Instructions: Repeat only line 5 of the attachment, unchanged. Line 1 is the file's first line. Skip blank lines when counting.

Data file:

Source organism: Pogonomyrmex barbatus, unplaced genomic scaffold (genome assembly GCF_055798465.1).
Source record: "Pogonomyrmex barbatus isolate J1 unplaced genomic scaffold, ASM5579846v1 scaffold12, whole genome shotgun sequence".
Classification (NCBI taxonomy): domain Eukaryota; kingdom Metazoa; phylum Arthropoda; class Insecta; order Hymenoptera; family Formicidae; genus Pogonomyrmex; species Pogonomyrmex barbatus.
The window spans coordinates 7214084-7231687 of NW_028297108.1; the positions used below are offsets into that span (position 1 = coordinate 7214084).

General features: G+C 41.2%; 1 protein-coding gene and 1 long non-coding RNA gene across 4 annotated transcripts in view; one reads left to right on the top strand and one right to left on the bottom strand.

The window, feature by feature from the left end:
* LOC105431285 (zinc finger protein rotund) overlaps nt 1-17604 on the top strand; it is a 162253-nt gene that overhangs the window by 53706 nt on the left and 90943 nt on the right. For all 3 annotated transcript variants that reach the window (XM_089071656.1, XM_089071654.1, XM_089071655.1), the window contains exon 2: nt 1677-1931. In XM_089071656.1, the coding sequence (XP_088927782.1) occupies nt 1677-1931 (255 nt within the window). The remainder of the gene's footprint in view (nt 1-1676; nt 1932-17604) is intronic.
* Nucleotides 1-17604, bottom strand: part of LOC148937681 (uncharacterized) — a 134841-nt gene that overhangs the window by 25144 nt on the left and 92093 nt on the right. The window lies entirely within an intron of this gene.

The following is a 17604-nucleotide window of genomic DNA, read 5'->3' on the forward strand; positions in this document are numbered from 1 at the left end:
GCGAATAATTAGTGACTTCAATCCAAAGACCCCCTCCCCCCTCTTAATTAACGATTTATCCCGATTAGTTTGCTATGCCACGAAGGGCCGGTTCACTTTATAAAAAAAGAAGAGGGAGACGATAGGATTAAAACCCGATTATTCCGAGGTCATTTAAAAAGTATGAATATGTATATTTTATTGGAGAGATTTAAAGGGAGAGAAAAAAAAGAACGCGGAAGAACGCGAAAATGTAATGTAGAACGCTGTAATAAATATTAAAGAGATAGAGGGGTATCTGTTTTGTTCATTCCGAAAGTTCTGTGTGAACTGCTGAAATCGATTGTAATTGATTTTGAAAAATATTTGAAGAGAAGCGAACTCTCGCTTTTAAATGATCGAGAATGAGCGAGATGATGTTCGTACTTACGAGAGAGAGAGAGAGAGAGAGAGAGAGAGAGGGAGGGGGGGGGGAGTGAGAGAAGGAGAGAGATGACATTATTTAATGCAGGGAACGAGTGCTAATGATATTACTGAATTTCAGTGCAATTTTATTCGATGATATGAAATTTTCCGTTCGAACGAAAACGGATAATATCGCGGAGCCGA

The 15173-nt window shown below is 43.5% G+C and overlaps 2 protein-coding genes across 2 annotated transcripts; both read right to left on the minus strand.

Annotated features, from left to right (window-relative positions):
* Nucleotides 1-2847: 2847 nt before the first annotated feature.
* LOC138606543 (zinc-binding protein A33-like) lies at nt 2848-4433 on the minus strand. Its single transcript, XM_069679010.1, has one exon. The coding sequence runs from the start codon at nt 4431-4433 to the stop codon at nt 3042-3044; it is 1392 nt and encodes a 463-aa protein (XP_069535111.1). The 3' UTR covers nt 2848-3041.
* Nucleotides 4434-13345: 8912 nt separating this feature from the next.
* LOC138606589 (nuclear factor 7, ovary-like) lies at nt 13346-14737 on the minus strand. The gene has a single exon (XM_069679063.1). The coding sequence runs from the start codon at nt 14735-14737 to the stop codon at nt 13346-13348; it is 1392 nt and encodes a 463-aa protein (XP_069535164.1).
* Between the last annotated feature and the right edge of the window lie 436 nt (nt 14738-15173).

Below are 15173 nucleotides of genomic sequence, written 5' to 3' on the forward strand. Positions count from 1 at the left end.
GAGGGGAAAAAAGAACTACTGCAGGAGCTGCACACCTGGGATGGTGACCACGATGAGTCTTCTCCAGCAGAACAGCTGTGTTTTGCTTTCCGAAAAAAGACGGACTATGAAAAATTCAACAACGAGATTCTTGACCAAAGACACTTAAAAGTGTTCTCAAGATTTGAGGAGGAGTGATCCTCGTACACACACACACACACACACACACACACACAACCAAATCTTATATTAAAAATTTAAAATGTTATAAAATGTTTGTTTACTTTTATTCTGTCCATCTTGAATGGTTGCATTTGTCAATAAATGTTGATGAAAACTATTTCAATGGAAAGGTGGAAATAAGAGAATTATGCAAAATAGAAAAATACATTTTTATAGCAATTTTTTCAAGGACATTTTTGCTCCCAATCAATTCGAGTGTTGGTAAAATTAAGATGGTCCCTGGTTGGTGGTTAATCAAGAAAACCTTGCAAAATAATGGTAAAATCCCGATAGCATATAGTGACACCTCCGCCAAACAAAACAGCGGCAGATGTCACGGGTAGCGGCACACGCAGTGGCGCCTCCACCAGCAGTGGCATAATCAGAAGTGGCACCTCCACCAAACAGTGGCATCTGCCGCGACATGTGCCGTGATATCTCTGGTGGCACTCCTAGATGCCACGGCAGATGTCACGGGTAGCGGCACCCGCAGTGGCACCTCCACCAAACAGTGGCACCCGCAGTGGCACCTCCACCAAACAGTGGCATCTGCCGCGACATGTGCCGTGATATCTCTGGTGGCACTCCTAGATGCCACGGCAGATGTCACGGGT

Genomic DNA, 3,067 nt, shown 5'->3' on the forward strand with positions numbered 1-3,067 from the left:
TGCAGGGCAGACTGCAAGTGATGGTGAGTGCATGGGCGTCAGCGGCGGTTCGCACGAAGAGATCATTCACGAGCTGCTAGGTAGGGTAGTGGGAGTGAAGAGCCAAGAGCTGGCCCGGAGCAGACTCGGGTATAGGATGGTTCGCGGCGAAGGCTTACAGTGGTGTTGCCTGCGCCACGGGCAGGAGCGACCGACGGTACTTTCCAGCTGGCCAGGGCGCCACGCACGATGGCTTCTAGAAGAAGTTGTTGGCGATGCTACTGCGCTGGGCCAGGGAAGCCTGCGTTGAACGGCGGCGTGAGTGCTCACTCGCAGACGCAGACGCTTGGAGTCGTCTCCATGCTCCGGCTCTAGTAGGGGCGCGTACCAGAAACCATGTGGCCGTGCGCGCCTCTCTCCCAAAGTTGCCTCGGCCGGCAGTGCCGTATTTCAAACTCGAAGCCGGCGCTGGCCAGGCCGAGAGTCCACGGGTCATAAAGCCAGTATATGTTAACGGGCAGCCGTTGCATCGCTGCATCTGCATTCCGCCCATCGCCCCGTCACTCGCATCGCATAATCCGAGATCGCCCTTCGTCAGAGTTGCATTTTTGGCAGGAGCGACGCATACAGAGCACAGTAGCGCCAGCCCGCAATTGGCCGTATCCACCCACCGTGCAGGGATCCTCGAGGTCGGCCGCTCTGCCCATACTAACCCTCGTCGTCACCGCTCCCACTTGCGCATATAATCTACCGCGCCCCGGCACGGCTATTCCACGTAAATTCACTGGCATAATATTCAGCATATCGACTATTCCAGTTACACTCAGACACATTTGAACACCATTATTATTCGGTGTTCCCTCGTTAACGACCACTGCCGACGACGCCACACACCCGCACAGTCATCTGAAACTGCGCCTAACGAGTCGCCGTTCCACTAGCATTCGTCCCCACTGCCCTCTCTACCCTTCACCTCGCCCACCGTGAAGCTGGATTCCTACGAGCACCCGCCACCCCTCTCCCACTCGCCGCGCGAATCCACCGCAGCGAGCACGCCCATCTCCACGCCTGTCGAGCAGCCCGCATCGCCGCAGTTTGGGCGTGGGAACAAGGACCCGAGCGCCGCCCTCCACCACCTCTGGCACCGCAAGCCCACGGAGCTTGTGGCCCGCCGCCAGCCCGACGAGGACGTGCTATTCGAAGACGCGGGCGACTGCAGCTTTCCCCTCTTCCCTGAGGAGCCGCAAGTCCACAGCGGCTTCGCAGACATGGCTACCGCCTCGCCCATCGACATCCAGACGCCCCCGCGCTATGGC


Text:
General features: G+C 41.2%; 1 protein-coding gene and 1 long non-coding RNA gene across 4 annotated transcripts in view; one reads left to right on the top strand and one right to left on the bottom strand.